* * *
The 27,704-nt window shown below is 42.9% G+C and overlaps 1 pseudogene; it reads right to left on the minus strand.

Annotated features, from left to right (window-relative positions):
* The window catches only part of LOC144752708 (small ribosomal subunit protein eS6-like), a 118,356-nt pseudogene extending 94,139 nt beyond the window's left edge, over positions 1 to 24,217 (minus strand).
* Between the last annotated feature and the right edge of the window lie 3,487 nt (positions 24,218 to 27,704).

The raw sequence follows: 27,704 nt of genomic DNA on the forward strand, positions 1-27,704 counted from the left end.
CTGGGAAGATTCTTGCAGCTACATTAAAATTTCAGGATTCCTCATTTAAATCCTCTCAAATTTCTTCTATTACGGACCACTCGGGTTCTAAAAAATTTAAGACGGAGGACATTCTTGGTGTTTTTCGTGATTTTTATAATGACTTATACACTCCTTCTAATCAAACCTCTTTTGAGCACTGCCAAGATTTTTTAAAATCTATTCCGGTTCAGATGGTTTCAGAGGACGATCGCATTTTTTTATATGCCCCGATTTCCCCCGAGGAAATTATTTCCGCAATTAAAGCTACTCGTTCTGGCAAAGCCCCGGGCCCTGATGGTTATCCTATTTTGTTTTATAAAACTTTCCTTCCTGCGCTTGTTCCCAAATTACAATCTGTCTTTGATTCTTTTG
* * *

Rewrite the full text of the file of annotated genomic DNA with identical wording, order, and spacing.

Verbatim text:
The 27,704-nt window shown below is 42.9% G+C and overlaps 1 pseudogene; it reads right to left on the minus strand.

Annotated features, from left to right (window-relative positions):
* The window catches only part of LOC144752708 (small ribosomal subunit protein eS6-like), a 118,356-nt pseudogene extending 94,139 nt beyond the window's left edge, over positions 1 to 24,217 (minus strand).
* Between the last annotated feature and the right edge of the window lie 3,487 nt (positions 24,218 to 27,704).

The raw sequence follows: 27,704 nt of genomic DNA on the forward strand, positions 1-27,704 counted from the left end.
CTGGGAAGATTCTTGCAGCTACATTAAAATTTCAGGATTCCTCATTTAAATCCTCTCAAATTTCTTCTATTACGGACCACTCGGGTTCTAAAAAATTTAAGACGGAGGACATTCTTGGTGTTTTTCGTGATTTTTATAATGACTTATACACTCCTTCTAATCAAACCTCTTTTGAGCACTGCCAAGATTTTTTAAAATCTATTCCGGTTCAGATGGTTTCAGAGGACGATCGCATTTTTTTATATGCCCCGATTTCCCCCGAGGAAATTATTTCCGCAATTAAAGCTACTCGTTCTGGCAAAGCCCCGGGCCCTGATGGTTATCCTATTTTGTTTTATAAAACTTTCCTTCCTGCGCTTGTTCCCAAATTACAATCTGTCTTTGATTCTTTTG